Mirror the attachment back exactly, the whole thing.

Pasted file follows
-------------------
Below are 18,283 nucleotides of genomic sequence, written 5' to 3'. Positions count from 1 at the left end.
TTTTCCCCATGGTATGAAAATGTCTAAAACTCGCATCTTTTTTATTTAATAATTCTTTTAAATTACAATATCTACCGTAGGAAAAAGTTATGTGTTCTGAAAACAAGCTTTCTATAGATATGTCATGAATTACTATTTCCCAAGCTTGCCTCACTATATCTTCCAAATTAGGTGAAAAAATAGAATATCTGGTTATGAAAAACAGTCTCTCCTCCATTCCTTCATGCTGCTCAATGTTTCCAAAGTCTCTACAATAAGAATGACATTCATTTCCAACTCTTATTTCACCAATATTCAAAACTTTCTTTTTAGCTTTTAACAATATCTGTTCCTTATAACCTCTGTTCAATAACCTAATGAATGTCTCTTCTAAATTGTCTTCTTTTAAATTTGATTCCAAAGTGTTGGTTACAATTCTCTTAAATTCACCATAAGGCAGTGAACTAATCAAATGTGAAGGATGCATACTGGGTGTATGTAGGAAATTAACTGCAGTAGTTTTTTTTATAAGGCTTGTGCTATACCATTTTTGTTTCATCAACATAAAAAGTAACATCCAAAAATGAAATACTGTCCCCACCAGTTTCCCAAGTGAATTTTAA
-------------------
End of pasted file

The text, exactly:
Below are 18,283 nucleotides of genomic sequence, written 5' to 3'. Positions count from 1 at the left end.
TTTTCCCCATGGTATGAAAATGTCTAAAACTCGCATCTTTTTTATTTAATAATTCTTTTAAATTACAATATCTACCGTAGGAAAAAGTTATGTGTTCTGAAAACAAGCTTTCTATAGATATGTCATGAATTACTATTTCCCAAGCTTGCCTCACTATATCTTCCAAATTAGGTGAAAAAATAGAATATCTGGTTATGAAAAACAGTCTCTCCTCCATTCCTTCATGCTGCTCAATGTTTCCAAAGTCTCTACAATAAGAATGACATTCATTTCCAACTCTTATTTCACCAATATTCAAAACTTTCTTTTTAGCTTTTAACAATATCTGTTCCTTATAACCTCTGTTCAATAACCTAATGAATGTCTCTTCTAAATTGTCTTCTTTTAAATTTGATTCCAAAGTGTTGGTTACAATTCTCTTAAATTCACCATAAGGCAGTGAACTAATCAAATGTGAAGGATGCATACTGGGTGTATGTAGGAAATTAACTGCAGTAGTTTTTTTTATAAGGCTTGTGCTATACCATTTTTGTTTCATCAACATAAAAAGTAACATCCAAAAATGAAATACTGTCCCCACCAGTTTCCCAAGTGAATTTTAA